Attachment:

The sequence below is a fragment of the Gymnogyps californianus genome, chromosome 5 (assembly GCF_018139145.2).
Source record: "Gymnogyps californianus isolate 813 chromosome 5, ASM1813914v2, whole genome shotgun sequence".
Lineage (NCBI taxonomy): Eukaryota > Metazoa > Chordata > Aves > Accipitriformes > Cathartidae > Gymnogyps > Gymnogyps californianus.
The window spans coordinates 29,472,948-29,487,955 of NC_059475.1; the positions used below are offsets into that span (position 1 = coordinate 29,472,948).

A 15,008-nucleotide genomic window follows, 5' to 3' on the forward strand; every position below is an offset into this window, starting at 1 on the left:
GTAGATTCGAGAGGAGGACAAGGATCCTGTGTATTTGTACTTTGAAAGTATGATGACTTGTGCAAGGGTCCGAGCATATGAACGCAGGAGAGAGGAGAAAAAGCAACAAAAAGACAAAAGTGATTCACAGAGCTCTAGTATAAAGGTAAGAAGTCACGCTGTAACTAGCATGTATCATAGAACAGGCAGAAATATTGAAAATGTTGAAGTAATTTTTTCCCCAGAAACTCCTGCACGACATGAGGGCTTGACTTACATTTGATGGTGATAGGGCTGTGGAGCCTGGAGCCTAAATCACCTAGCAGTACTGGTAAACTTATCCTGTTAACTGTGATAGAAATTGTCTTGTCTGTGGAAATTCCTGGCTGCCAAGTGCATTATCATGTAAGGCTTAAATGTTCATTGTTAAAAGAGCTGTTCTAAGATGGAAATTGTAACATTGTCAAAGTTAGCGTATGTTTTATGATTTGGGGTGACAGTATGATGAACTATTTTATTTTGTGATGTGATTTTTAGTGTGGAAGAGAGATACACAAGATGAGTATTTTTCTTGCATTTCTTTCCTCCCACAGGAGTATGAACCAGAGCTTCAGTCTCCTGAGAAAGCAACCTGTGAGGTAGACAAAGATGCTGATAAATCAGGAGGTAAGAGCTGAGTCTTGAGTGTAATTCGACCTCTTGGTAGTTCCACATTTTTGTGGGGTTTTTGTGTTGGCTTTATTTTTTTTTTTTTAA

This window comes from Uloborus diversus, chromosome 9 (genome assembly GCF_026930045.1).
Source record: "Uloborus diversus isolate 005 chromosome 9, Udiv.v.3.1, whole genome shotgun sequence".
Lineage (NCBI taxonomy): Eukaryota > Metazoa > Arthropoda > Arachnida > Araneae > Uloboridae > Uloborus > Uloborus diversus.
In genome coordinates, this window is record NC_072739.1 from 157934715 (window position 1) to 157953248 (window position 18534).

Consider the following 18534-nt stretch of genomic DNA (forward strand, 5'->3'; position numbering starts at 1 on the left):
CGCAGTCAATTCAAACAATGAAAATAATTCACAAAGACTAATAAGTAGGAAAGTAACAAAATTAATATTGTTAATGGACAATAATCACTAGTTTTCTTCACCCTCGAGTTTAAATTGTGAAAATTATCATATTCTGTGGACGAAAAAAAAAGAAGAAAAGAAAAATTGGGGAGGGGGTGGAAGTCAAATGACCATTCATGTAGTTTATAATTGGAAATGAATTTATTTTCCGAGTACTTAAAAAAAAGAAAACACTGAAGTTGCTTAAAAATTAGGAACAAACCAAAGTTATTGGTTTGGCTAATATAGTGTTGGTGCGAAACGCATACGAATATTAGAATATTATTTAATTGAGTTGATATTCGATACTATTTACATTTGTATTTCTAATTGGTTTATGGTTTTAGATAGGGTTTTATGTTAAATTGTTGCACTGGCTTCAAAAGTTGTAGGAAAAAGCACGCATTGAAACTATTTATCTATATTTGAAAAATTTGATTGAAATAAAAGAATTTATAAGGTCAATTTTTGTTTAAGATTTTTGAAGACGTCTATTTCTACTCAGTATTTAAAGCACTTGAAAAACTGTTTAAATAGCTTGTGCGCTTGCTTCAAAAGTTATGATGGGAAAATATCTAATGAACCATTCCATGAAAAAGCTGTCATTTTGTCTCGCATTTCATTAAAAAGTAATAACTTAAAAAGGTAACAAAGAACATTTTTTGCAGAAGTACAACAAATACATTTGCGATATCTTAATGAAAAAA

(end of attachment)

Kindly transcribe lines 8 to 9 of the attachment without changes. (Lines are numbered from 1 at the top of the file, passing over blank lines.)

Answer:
Source record: "Uloborus diversus isolate 005 chromosome 9, Udiv.v.3.1, whole genome shotgun sequence".
Lineage (NCBI taxonomy): Eukaryota > Metazoa > Arthropoda > Arachnida > Araneae > Uloboridae > Uloborus > Uloborus diversus.